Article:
It is difficult to overestimate the hugeness of hard seltzer to people who study the business of alcohol, but here are some exact figures: Hard seltzer is currently a $550 million business and is projected to keep growing, with one UBS analyst estimating to Business Insider that it could be worth $2.5 billion by 2021. Sales of hard seltzer have grown about 200 percent over the past year, with 164.3 percent of that growth occurring in July alone, according to Nielsen.

A selection of the top hard seltzer brands. Abel Uribe/Shannon Kinsella/Chicago Tribune/TNS via Getty Images

Half of those sales are concentrated on a single brand: White Claw, which is owned by Mark Anthony Brands, the owner of Mike’s Hard Lemonade. It and the next leading brand, Truly, which is owned by Boston Beer Company, together make up about 85 percent of total hard seltzer sales. As of this year, every major beer company has at least one hard seltzer on the market, as beer continues to lose market share in favor of less alcoholic, less caloric options.

If there’s one thing people love more than hard seltzer, it is talking about how big hard seltzer is. Industry experts and retail trend professionals have spoken to pretty much every publication about hard seltzer’s skyrocketing popularity. “This is not a fad,” Ricardo Marques, vice president of core and value brands at Anheuser-Busch, told CNN. “This is here to stay.”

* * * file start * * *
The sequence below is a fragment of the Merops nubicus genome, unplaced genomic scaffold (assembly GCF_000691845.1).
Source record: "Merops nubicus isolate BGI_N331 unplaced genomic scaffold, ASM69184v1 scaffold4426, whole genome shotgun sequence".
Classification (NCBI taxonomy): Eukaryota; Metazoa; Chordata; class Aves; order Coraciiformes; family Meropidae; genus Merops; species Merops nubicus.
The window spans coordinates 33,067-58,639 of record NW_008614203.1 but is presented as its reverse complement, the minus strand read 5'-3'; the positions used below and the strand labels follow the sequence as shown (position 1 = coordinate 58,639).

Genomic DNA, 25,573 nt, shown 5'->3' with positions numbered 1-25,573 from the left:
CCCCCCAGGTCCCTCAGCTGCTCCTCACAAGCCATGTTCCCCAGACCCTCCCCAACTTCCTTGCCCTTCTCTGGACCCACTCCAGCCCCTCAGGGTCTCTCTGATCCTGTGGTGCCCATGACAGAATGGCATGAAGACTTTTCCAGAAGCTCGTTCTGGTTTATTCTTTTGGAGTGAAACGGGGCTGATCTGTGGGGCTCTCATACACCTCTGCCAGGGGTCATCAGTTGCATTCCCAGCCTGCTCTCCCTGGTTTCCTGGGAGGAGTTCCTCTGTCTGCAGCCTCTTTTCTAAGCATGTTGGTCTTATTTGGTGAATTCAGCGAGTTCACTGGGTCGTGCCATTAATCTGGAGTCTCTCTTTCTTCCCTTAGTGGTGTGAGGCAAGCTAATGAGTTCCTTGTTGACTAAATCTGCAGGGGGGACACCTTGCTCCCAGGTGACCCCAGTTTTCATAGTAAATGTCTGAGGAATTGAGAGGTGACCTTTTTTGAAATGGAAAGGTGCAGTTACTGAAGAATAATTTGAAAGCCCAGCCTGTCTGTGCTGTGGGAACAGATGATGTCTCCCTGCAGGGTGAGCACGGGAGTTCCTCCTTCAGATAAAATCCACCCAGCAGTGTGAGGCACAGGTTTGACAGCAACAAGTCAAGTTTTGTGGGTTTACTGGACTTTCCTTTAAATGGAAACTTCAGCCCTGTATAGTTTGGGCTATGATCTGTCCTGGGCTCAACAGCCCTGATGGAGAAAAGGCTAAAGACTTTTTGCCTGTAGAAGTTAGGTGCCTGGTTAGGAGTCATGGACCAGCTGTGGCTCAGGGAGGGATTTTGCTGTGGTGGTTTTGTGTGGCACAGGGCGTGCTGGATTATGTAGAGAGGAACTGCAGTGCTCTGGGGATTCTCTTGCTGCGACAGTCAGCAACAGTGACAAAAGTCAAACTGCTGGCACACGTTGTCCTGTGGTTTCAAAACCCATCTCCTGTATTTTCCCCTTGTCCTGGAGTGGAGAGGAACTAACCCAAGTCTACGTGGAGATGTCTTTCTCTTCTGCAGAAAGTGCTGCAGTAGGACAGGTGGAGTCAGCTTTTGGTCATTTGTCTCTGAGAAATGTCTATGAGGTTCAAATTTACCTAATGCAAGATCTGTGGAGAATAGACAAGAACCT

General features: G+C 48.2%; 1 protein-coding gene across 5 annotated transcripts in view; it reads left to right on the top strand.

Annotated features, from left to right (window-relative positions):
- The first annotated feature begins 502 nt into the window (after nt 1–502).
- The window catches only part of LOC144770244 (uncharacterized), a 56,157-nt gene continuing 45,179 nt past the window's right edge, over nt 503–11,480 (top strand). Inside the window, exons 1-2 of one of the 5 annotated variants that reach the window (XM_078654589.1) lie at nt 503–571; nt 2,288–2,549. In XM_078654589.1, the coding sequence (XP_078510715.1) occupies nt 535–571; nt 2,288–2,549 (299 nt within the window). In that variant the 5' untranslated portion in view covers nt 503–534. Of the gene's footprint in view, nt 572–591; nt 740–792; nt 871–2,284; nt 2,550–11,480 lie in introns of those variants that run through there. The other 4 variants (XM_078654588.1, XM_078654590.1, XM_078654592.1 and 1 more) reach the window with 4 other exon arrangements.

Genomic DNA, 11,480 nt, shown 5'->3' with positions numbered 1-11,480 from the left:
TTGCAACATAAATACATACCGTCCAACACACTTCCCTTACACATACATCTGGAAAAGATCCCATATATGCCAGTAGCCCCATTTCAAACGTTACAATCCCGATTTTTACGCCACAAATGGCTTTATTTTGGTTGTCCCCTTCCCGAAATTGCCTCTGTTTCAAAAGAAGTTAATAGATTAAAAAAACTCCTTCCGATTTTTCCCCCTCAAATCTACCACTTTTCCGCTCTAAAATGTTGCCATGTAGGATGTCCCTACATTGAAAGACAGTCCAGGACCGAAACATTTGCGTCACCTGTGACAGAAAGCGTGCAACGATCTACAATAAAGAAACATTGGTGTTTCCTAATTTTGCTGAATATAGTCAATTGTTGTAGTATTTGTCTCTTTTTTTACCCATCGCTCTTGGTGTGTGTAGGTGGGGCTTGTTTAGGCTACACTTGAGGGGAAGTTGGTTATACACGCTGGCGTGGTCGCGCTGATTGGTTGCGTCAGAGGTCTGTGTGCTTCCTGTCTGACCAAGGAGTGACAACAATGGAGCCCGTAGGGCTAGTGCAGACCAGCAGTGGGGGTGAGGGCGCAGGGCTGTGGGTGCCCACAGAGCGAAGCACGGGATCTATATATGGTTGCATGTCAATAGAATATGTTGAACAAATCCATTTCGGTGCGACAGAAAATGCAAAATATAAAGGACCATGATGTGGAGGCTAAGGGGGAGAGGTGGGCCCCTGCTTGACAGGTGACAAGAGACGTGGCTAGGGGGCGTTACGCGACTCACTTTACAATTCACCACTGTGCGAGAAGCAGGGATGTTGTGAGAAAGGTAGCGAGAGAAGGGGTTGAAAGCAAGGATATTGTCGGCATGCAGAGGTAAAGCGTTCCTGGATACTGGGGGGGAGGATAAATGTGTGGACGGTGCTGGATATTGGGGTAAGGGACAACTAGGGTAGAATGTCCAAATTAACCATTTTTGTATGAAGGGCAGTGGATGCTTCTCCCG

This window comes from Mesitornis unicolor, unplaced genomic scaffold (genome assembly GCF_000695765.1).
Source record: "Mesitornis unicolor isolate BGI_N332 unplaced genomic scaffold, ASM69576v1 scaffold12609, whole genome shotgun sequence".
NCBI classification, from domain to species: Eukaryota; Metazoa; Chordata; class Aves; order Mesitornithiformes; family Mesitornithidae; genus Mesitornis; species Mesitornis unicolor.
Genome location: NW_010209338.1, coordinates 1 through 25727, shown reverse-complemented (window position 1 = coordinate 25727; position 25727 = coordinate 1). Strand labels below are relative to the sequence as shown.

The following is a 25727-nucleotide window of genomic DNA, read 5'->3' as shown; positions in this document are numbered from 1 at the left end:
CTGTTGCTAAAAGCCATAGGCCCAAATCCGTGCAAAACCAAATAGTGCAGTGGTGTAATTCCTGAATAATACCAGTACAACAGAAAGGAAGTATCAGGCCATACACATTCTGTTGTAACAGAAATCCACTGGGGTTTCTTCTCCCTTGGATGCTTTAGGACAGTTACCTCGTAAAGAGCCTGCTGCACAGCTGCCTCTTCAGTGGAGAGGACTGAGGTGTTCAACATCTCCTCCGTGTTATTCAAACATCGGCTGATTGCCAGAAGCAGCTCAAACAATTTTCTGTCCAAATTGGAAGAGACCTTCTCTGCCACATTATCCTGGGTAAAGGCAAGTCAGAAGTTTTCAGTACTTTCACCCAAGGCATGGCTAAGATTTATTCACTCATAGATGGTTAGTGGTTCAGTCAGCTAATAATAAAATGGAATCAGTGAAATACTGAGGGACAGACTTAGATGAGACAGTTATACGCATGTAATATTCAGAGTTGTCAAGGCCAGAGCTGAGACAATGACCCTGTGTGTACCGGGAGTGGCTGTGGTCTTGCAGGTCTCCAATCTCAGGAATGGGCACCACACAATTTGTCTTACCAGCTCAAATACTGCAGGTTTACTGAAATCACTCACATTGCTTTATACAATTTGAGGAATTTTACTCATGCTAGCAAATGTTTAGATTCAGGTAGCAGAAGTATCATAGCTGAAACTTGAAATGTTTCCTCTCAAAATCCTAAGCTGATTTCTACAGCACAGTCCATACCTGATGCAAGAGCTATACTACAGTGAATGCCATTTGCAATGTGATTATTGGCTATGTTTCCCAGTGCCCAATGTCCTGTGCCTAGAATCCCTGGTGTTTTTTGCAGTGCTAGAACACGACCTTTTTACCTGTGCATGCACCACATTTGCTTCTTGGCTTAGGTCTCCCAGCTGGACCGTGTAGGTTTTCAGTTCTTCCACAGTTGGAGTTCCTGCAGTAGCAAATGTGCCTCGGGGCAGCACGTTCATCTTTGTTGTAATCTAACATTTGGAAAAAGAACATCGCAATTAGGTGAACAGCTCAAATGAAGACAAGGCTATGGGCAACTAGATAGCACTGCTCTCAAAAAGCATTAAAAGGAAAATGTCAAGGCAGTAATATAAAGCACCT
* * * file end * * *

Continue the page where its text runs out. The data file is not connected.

But more than that, hard seltzer is something of an aesthetic movement, complete with its own kind of culture: There are catchphrases — “Ain’t no laws when you’re drinking Claws” — and memes (it’s a White Claw summer, baby!), all with perfectly portable, Instagrammable cans. It’s undeniable: Hard seltzer is the drink of summer 2019.

a stranger yelled “white claw summer!” to me across the pool. as much as i wanted to be all “i don’t know you” i had to raise my lime claw and agree that it is indeed, white claw summer

— Harry Lyles Jr. (@harrylylesjr) July 27, 2019

How did we get here? Wasn’t it supposed to be a hot girl summer? (Yes, it is also that!) Here are all of your hardest questions about hard seltzer, explained.

What is hard seltzer, and why is everyone freaking out about it?

At its most basic level, hard seltzer is seltzer with alcohol in it. What that alcohol is made out of can differ — usually it’s just fermented cane sugar with added fruit flavors, but sometimes, like other “flavored malt beverages” such as Bud Light’s Lime-A-Ritas, it uses malted barley. Most hard seltzers’ alcohol content hovers between 4 and 6 percent alcohol by volume (ABV), which is about the same as a light beer.

Hard seltzer is also not new. In fact, the first big hard seltzer brand arrived when many of today’s hard seltzer drinkers weren’t even born yet. In 1993, Coors introduced a drink called Zima, as a response to popular similarly low-ABV beverages like wine coolers. Yet Zima, despite strong sales and nearly half of American alcohol drinkers having tried it, was met largely with ridicule: David Letterman, for instance, made a habit of parodying it as a drink for effeminate weirdos.